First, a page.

The Weekend's Zins
What to look for when you're looking for good zinfandel
Hey, AI dingus, write my blog post for me this week?
*looks around* No? Oh well. Looks like you’re stuck with me.
It’s Memorial Day weekend here in the U.S., the unofficial beginning of the summer. (Wasn’t it just January? Dang!) ‘Twould be a good time to rattle off some suggestions for your barbecues, and my first go-to would tend to be zinfandel.
The “real” red stuff, not the white stuff. Which I probably shouldn’t entirely crap on, as it is one of the most popular wines sold in the U.S., and a gateway for many to drinking drier stuff. I just don’t like sweet wines.
It’s an American wine (and an immigrant, from Croatia, that has succeeded in the U.S.!) The vast majority of the Zinfandel on the market grows in California, and a smaller percentage comes from Italy where it’s called Primitivo. Its intense fruitiness matches well with tomato-based barbecue sauces, making it a great guest at your holiday get-togethers.
But there’s a lot of syrupy fruit-bomby zinfandel out there. I myself have drunk way too much 7 Deadly Zins and it made me swear off zin entirely. I’ve written about my love of Napa’s Turley Wine Cellars before, but I also get that waiting a few times a year and spending a lot of money on shipping aren’t feasible for everyone.
How, then, do you find good zin at your local shop? Our friends at WineFolly have these suggestions:
Who makes the best Zinfandel?
There are several sub-regions in California that make great Zinfandel. Currently, the most popular are Napa Valley, Dry Creek Valley (in Sonoma), Russian River Valley (in Sonoma) and Lodi.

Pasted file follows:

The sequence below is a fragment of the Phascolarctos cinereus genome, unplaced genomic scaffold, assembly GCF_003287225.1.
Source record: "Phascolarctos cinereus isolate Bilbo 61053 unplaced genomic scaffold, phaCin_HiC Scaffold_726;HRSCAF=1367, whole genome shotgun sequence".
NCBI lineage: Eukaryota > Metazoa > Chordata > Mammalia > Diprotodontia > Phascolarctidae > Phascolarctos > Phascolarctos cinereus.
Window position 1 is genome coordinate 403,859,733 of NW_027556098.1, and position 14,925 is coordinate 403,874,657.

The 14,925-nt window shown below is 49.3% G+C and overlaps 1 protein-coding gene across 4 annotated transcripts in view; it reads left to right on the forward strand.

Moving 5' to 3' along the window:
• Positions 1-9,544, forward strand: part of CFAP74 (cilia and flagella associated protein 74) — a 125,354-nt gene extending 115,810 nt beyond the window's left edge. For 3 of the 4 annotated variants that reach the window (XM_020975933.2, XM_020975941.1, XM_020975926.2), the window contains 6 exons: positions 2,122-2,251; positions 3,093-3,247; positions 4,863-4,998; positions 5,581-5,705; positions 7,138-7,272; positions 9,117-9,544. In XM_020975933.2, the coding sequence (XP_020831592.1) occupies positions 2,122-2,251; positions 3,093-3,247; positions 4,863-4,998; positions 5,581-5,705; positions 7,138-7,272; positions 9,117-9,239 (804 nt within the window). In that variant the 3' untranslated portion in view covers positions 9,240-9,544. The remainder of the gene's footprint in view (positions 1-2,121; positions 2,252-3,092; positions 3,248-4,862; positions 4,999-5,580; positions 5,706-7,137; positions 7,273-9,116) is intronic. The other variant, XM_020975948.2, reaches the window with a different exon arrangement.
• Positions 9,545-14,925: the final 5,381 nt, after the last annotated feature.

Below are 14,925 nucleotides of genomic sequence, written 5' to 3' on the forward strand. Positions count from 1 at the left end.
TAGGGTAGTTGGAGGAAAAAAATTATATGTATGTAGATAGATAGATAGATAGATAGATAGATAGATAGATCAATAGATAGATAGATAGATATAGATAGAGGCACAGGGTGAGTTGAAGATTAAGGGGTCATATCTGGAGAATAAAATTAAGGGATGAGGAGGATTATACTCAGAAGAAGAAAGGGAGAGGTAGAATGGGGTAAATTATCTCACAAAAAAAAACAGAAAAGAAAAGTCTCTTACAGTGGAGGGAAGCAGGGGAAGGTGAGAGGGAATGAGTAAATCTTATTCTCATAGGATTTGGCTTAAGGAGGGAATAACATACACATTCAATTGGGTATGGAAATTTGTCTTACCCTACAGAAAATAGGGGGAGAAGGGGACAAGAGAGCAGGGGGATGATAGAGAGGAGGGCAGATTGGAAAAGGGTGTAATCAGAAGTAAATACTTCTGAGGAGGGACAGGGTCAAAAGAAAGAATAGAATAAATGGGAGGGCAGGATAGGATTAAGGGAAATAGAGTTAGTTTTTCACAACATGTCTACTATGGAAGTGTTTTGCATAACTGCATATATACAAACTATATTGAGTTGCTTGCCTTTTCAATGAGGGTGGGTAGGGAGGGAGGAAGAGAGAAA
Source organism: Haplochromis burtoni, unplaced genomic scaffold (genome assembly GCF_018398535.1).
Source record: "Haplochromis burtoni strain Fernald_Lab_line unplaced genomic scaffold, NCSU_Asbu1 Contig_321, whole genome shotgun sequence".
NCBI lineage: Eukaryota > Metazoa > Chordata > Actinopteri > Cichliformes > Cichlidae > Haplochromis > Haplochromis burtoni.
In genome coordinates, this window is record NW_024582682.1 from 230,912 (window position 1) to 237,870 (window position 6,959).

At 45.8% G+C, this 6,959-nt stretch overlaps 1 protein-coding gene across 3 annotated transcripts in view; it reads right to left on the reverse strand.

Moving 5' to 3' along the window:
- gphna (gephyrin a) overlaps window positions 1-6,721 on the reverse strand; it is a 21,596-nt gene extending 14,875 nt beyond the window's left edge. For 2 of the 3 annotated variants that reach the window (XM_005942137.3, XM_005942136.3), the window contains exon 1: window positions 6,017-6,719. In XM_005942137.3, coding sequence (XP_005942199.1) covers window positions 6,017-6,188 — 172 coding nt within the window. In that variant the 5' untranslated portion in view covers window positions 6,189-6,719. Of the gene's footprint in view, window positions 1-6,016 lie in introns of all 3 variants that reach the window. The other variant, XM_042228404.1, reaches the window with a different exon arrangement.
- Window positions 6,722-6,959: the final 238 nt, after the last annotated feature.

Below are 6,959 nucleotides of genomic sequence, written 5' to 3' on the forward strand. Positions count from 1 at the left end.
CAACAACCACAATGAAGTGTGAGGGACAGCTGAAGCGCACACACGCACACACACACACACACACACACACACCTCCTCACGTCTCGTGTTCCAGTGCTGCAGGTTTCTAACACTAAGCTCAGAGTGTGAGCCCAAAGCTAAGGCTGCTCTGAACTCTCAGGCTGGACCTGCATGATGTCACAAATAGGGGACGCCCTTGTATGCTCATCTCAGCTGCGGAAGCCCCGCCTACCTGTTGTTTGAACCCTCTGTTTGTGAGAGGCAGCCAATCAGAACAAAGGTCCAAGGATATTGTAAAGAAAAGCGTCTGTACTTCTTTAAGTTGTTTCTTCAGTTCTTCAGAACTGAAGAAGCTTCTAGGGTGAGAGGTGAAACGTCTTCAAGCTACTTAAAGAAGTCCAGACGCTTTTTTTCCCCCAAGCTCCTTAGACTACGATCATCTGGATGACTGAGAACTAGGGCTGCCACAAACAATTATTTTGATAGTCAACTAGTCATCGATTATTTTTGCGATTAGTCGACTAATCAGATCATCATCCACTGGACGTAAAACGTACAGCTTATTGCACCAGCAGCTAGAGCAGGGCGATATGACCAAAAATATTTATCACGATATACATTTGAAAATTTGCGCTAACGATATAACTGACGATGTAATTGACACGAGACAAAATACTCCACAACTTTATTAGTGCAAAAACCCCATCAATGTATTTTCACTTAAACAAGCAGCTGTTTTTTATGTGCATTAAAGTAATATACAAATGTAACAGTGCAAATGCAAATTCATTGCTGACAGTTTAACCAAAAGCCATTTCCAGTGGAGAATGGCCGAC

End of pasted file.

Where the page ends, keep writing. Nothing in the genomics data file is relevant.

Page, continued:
Hot Tip! High Elevation
Look for Zinfandels from high elevation areas (such as Howell Mountain or El Dorado County). High elevation Zinfandels tend to have more savory intensity and richness.
There’s also this great deep dive guide on their site, with descriptions of characteristics from each sub-region and some names for you to check out.
Alcohol level matters Do you want a richer Zinfandel or a lighter Zinfandel? The easiest way to tell how a Zinfandel will feel is to look at the alcohol level.
Riper Zinfandel grapes produce wines with higher alcohol. Riper = richer darker ‘sweeter’ tasting Zinfandel.
If you like a certain region’s Zin, you’ll probably enjoy others. 7 Deadly Zins hails from Lodi, but Turley is from Napa, so I’ll probably look more there.
Another I’ve really liked before is Saldo, which selects zin grapes from all over Northern California to make a unique blend. This is one you should be able to find in your nearest store.
Whatever you drink this weekend, please do it safely, at home, and certainly not if you’re driving. And thanks to all the servicepeople who have given their lives over the years so we can sit around in the backyard drinking anything at all. Enjoy the long weekend!